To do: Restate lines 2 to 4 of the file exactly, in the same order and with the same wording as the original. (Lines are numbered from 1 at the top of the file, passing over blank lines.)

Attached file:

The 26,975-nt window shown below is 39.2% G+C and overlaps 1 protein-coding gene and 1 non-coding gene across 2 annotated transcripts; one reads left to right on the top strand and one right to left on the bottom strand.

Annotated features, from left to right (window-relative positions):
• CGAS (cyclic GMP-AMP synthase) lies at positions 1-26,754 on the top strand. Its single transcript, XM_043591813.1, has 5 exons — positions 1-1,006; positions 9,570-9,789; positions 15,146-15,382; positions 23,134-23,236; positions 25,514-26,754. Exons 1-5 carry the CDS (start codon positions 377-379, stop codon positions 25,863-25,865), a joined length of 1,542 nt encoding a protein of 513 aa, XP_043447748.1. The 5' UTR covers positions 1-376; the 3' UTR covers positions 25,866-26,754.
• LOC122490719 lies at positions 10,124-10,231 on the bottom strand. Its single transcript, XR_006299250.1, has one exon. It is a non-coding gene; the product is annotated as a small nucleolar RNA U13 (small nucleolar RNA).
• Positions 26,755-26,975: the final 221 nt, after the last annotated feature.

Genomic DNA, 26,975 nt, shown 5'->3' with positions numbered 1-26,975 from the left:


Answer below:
Annotated features, from left to right (window-relative positions):
• CGAS (cyclic GMP-AMP synthase) lies at positions 1-26,754 on the top strand. Its single transcript, XM_043591813.1, has 5 exons — positions 1-1,006; positions 9,570-9,789; positions 15,146-15,382; positions 23,134-23,236; positions 25,514-26,754. Exons 1-5 carry the CDS (start codon positions 377-379, stop codon positions 25,863-25,865), a joined length of 1,542 nt encoding a protein of 513 aa, XP_043447748.1. The 5' UTR covers positions 1-376; the 3' UTR covers positions 25,866-26,754.
• LOC122490719 lies at positions 10,124-10,231 on the bottom strand. Its single transcript, XR_006299250.1, has one exon. It is a non-coding gene; the product is annotated as a small nucleolar RNA U13 (small nucleolar RNA).